The FINANCIAL -- After seeing a modest three-month rise in activity, pending home sales cooled considerably in January to their lowest level in over three years, according to the National Association of Realtors.
All major regions experienced monthly and annual declines in contract signings last month.
The Pending Home Sales Index a forward-looking indicator based on contract signings, fell 4.7 percent to 104.6 in January from a downwardly revised 109.8 in December 2017. After last month’s retreat, the index is now 3.8 percent below a year ago and at its lowest level since October 2014 (104.1).
Lawrence Yun, NAR chief economist, says pending sales took a noticeable step back to start 2018. “The economy is in great shape, most local job markets are very strong and incomes are slowly rising, but there’s little doubt last month’s retreat in contract signings occurred because of woefully low supply levels and the sudden increase in mortgage rates,” said Yun. “The lower end of the market continues to feel the brunt of these supply and affordability impediments. With the cost of buying a home getting more expensive and not enough inventory, some prospective buyers are either waiting until listings increase come spring or now having to delay their search entirely to save up for a larger down payment.”
Added Yun, “Even though contract signings were down, Realtors indicated that buyer traffic in most areas was up January compared to a year ago1. The exception was likely in the Northeast, where the frigid cold snap the first two weeks of the month may have contributed some to the region’s large decline.”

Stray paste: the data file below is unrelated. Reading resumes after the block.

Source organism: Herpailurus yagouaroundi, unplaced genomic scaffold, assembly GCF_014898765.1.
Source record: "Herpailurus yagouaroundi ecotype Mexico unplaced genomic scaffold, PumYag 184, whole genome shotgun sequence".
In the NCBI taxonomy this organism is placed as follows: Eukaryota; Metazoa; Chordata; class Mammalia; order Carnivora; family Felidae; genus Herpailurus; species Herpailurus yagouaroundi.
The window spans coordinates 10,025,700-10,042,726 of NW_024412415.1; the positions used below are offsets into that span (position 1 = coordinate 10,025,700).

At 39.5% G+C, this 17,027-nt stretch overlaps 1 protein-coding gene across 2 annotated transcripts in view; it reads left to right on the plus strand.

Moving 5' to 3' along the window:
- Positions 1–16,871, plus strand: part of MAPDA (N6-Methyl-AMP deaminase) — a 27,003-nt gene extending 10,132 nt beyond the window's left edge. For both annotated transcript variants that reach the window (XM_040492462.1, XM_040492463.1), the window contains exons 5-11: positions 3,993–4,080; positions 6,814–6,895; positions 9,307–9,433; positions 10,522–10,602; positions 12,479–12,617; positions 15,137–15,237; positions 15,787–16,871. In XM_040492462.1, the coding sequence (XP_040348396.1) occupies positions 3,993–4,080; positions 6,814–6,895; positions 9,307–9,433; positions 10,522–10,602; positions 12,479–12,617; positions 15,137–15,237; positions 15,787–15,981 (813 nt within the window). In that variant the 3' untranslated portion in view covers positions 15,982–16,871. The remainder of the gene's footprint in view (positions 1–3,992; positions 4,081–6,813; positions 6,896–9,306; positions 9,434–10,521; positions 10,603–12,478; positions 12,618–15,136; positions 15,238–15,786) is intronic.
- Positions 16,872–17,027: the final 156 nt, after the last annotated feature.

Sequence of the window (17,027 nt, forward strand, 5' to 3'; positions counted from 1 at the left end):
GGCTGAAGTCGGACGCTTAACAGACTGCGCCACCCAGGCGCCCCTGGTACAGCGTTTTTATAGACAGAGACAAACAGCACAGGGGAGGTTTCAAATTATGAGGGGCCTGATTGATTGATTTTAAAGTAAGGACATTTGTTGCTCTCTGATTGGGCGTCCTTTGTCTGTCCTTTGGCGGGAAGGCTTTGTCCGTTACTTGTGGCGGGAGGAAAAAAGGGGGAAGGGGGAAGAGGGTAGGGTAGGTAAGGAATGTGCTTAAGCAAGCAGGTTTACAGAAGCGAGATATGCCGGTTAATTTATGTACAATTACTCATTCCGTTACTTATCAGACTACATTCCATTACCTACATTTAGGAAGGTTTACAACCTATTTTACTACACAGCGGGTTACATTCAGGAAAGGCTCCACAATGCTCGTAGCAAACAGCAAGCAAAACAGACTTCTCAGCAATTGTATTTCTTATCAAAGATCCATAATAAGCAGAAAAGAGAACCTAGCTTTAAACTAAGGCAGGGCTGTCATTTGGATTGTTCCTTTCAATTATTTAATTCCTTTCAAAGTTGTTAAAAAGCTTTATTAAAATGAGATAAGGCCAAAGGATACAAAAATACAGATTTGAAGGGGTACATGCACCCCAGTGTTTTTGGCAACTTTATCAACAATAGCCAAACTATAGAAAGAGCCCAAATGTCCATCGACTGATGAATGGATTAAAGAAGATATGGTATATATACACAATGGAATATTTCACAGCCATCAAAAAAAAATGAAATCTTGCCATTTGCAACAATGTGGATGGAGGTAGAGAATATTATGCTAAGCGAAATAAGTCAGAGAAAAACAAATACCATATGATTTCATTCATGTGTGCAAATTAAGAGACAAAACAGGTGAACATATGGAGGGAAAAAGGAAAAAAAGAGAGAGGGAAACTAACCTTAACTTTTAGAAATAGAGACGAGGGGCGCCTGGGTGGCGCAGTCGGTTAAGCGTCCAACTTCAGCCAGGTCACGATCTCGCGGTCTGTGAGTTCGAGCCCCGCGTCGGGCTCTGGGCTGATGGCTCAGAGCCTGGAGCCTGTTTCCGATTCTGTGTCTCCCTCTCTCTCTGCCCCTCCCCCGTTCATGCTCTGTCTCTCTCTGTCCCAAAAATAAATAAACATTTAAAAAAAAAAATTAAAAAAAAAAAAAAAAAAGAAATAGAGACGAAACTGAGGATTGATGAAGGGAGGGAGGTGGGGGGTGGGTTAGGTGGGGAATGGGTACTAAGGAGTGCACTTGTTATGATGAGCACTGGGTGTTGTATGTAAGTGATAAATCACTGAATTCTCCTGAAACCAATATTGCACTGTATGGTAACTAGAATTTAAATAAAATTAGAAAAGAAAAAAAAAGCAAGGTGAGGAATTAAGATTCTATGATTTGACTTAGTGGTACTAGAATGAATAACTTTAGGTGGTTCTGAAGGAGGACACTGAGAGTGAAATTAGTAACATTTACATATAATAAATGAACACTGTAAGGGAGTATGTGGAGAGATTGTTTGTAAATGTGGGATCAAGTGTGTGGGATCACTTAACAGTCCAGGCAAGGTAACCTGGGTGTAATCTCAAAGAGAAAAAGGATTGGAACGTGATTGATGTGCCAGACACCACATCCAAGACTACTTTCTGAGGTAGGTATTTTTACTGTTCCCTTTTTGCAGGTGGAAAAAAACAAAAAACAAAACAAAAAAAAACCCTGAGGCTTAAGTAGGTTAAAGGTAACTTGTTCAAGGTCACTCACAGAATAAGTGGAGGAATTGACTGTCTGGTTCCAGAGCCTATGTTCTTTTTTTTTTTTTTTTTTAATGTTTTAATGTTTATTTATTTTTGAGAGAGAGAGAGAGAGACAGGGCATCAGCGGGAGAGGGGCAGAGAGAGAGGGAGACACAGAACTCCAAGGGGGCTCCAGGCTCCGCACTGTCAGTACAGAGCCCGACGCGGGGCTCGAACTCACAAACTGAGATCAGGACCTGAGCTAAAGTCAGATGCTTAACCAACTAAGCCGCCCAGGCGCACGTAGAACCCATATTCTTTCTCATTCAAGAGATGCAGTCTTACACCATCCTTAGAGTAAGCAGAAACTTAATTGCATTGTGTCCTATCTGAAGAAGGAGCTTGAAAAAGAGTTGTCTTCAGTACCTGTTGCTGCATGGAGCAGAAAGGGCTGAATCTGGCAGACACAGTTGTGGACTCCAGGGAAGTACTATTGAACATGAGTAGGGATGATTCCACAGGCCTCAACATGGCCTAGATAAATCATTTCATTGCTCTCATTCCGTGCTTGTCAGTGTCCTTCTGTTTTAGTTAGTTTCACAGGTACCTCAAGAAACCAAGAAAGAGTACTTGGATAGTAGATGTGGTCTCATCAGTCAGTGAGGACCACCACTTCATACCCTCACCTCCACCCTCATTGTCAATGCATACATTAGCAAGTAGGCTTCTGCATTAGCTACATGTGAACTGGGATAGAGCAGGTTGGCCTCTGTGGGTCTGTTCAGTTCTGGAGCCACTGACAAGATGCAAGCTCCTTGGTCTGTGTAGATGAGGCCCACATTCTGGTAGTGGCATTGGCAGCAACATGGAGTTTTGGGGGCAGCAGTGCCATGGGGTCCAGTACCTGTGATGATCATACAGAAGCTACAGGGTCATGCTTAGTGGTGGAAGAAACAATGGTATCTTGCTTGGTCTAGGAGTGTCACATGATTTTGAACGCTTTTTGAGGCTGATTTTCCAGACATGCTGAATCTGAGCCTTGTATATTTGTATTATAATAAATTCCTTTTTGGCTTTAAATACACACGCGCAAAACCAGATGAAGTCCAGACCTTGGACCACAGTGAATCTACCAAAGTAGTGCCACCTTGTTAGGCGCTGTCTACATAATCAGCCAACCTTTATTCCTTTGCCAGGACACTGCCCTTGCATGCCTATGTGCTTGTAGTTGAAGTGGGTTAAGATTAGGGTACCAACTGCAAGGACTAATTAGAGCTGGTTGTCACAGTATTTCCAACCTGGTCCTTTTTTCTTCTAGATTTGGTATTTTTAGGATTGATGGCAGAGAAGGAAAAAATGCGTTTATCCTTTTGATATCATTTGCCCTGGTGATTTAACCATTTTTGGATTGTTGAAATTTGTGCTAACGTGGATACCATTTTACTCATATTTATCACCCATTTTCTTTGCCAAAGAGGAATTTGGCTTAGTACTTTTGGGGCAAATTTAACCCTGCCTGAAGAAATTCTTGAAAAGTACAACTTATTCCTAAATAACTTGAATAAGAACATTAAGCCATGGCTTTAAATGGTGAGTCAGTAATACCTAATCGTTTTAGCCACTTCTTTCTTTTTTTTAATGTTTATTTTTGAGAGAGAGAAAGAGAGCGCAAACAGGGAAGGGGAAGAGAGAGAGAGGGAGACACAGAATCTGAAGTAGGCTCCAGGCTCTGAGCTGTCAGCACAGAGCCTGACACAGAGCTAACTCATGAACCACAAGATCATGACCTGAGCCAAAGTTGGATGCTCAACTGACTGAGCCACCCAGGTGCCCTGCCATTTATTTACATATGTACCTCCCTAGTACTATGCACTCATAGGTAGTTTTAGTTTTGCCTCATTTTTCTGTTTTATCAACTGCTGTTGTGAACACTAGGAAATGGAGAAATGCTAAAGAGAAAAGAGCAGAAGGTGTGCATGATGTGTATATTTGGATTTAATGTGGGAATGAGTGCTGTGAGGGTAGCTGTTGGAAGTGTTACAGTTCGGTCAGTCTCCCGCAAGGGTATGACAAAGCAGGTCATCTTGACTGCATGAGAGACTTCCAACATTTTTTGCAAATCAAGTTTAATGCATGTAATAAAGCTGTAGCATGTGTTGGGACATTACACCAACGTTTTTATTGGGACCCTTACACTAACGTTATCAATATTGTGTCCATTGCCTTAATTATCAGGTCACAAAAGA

The number of available listings at the end of January was at an all-time low for the month and a startling 9.5 percent below a year ago. In addition to new home construction making progress closer to its historical annual average of 1.5 million starts, Yun believes that two other factors must start occurring to alleviate the excruciatingly low supply levels that are slowing sales: institutional investors beginning to unload their portfolio of single-family properties back onto the market, and more hesitant homeowners deciding to sell.
“As new multi-family supply catches up with demand and slows rents, some large investors may begin putting their holdings of affordable single-family homes up for sale, which would be great news, particularly for first-time buyers,” said Yun. “Furthermore, sellers last year typically stayed in their home for 10 years before selling (an all-time high)2; although higher mortgage rates will likely discourage some homeowners from wanting a new home with a higher rate, there are possibly many pent-up sellers who may look to finally trade-up or move down this year.”
In 2018, Yun forecasts for existing-home sales to be around 5.50 million – roughly unchanged from 2017 (5.51 million). The national median existing-home price this year is expected to increase around 2.7 percent. In 2017, existing sales increased 1.1 percent and prices rose 5.8 percent.
The PHSI in the Northeast dropped 9.0 percent to 87.0 in January, and is now 12.1 percent below a year ago. In the Midwest the index fell 6.6 percent to 98.2 in January, and is now 4.1 percent lower than January 2017.
Pending home sales in the South declined 3.9 percent to an index of 121.9 in January, and are now 1.1 percent lower than last January. The index in the West decreased 1.2 percent in January to 97.9, and is 2.5 percent below a year ago.